Rockstar recently acquired the GTA 5 Roleplay MOD, FiveM, confirming that roleplay will be in GTA 6.
For those who don’t know what roleplay is, it’s similar to GTA 5 Online, but in this, you play the role of a specific character such as a gangster, police officer, army soldier, businessman, or even a doctor.
So, today I’m going to talk about 10 Things GTA 6 Should Learn from GTA 5 Roleplay.
1. Server Size
The special thing about GTA 5 RP is that more than 1000 people can play online together. Maybe these numbers seem small but in comparison with GTA Online where there’s only a server for 30 people, and even that doesn’t get fully occupied. Moreover, if a hacker joins, you won’t even be able to join a public lobby. That’s why, GTA 6 should have a larger roleplay server.
2. Ability to Buy Houses
I feel that there’s something missing in GTA 5; we can’t buy our own house in it, like we could in GTA Vice City or GTA San Andreas. However, in GTA 5 RP, you can purchase any house, be it an apartment or a luxurious bungalow. So, I wish that such properties should be introduced in GTA 6 so that we can buy and show off to our friends.
3. Real Life Cars
My favorite part of GTA RP is the real-life cars like Lamborghini, Bugatti, Tesla, Mercedes. Obviously, their real names can’t be used because permission from the brands isn’t granted. However, the car models in GTA RP look exactly like real-life cars, and their details are crafted with a lot of attention to detail. That’s why I want GTA 6 to have cars that resemble real-life ones, even if the names of the cars are fictional.
Emotes might seem like a small thing, but in today’s era of multiplayer games, they are essential because they add fun in game experience. I mean like we do dancing emotes in PUBG Mobile after defeating an enemy.
In GTA 5 RP, there are 300-400 emotes, such as playing the guitar, raising hands, recording with a camera, or any other regular action. Some emotes are even for dancing, which looks very funny.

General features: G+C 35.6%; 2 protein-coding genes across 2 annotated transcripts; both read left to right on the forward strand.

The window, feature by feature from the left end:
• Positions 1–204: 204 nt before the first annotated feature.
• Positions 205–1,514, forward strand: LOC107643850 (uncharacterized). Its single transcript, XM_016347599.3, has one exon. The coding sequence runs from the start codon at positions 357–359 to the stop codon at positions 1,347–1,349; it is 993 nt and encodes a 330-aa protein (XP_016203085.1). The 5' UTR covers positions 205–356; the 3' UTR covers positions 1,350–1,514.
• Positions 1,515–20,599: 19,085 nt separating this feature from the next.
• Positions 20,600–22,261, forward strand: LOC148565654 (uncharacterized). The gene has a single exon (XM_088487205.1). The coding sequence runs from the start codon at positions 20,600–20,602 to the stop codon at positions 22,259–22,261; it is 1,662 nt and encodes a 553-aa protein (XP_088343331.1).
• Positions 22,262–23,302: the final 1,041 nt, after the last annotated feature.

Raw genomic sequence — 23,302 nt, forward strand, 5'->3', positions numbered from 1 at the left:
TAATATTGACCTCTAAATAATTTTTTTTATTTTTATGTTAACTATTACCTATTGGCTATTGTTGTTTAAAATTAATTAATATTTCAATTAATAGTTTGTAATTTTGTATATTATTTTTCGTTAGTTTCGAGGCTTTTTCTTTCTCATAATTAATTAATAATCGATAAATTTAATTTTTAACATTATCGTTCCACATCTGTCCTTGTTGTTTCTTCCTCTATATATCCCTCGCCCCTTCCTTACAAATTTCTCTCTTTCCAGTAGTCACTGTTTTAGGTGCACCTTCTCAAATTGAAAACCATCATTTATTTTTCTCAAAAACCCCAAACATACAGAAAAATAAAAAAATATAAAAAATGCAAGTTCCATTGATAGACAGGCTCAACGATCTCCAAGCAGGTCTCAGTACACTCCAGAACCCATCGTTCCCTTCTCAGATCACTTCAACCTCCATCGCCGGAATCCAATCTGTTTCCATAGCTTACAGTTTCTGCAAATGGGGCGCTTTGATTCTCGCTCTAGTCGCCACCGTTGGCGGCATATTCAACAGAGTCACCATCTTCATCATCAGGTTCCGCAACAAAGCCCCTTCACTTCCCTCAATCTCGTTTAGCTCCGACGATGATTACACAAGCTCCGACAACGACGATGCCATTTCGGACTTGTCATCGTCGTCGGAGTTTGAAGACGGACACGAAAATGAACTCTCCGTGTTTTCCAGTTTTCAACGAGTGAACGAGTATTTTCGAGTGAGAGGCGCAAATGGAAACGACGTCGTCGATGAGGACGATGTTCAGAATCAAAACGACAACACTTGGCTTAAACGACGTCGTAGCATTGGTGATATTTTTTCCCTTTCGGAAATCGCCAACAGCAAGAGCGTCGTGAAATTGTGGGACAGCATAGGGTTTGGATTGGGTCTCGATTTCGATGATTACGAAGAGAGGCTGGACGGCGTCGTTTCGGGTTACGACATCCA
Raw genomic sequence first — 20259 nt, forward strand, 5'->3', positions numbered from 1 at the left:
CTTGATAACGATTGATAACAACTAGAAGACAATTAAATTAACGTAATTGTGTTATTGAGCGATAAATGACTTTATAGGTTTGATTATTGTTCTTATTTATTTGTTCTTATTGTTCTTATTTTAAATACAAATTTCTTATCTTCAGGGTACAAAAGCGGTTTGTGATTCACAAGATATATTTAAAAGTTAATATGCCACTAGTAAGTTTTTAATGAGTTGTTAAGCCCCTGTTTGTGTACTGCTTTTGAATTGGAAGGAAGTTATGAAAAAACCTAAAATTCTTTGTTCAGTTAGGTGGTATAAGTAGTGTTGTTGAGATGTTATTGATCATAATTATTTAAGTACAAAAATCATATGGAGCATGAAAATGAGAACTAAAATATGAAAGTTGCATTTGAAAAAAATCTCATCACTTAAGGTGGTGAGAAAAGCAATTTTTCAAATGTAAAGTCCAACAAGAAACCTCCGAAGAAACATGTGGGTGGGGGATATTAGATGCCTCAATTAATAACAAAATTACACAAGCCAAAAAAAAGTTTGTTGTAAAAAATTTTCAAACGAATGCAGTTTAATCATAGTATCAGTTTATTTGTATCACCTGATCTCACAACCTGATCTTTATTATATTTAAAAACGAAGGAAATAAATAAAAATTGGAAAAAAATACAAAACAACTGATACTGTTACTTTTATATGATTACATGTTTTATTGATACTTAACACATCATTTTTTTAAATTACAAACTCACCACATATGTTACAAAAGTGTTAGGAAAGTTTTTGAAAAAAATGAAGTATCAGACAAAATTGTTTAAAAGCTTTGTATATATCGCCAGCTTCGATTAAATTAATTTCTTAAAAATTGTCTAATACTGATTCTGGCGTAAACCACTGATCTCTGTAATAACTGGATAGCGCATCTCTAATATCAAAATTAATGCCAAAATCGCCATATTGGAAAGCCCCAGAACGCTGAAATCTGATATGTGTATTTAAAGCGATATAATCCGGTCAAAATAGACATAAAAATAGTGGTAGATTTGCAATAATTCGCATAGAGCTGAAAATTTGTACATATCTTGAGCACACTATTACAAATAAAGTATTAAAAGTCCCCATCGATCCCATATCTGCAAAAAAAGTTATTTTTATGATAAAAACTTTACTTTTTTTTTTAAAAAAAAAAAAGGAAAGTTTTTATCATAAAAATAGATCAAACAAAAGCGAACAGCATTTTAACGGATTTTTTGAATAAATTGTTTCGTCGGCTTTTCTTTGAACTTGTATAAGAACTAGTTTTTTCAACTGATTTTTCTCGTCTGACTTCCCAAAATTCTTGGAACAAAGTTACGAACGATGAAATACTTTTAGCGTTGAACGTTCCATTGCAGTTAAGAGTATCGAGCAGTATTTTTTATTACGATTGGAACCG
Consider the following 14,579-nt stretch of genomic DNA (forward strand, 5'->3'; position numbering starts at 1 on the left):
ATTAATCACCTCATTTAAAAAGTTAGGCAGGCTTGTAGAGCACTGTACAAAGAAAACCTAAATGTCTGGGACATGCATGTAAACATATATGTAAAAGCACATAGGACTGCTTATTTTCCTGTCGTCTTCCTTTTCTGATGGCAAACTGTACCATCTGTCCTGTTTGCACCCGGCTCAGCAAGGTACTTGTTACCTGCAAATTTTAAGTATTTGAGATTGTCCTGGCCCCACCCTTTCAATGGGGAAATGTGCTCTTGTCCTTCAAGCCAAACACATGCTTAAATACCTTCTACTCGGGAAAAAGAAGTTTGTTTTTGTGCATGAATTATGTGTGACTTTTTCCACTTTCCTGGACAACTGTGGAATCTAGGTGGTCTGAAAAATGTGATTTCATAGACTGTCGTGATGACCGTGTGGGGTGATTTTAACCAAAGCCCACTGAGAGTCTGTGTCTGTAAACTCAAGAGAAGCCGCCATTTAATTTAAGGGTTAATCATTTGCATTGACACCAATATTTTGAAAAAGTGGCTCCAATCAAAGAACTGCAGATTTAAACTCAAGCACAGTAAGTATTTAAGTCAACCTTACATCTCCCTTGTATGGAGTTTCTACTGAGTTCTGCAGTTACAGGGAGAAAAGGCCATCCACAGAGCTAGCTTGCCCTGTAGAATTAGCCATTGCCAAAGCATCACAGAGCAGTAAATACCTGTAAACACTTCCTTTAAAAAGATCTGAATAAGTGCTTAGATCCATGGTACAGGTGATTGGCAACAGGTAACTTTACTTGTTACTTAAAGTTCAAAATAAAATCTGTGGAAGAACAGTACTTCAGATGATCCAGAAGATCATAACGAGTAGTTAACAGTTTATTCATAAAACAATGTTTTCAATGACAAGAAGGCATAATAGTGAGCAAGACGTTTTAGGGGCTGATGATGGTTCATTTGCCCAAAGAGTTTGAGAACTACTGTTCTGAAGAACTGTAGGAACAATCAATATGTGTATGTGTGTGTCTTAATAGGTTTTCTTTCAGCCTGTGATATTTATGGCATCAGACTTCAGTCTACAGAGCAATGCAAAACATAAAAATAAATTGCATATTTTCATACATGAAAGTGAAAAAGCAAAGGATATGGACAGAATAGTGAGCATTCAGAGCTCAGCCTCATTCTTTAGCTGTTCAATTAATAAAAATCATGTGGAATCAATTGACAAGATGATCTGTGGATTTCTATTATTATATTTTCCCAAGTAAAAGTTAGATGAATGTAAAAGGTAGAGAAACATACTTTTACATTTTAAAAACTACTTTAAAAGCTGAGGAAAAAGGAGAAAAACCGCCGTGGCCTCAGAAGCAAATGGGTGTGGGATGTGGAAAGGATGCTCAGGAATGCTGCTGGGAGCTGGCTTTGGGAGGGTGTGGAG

And I also wish that in GTA 6, the regular story mode should utilize emotes, whether during a mission or interacting with some random person.
6. New Locations & Buildings
Even though the map of GTA 5 might be dense and large, it starts feeling boring after a while, and I believe this problem will exist in GTA 6 as well. It will feel great for the first 2-3 times playing it, but once you’ve explored everything, you’ll feel the need for a new map.
Now, in Roleplay servers, they keep adding new locations over time, like adding a school, building a new police station, and changing the interiors of existing places like the government buildings, hospitals, and even houses.
7. Plan Your Own Heist
In Roleplay, you can plan heists at your discretion. Whether you want to rob a store or loot a bank, you can initiate the heist whenever you choose and determine your strategy accordingly.
Some people initially take a hostage. Therefore, when the police arrive, they can’t immediately attack. Instead, they must prioritize saving the hostage, often through negotiations. In the end, this may give you an opportunity to escape, or you might be caught and arrested by the police.
Many open-world games nowadays offer this flexibility in executing missions. I hope to see these features in GTA 6 as well.
8. Career Modes
As I said, in roleplay mode, you can choose any career option, whether you want to create your own business empire, become a police officer, a doctor, or anything you desire. This should also be available in GTA 6 Online.
9. Connection With Community
The developers of reputable roleplay servers are closely connected with their community and prioritize player feedback. They maintain dedicated Discord channels where players continuously communicate and offer feedback. If an update isn’t well-received by the majority, the roleplay servers remove it. I wish Rockstar would incorporate this feature into GTA 6 Online as well.
I’m Jaskaran Singh, a passionate tech enthusiast from Delhi, now based in Ahmedabad. My five-year journey as a tech writer has culminated in my role as the Editor in Chief at TheWorldsBestAndWorst, where I continue to explore and share the myriad facets of technology with my audience. Beyond writing, I also run a YouTube channel, with a community of 50,000 subscribers.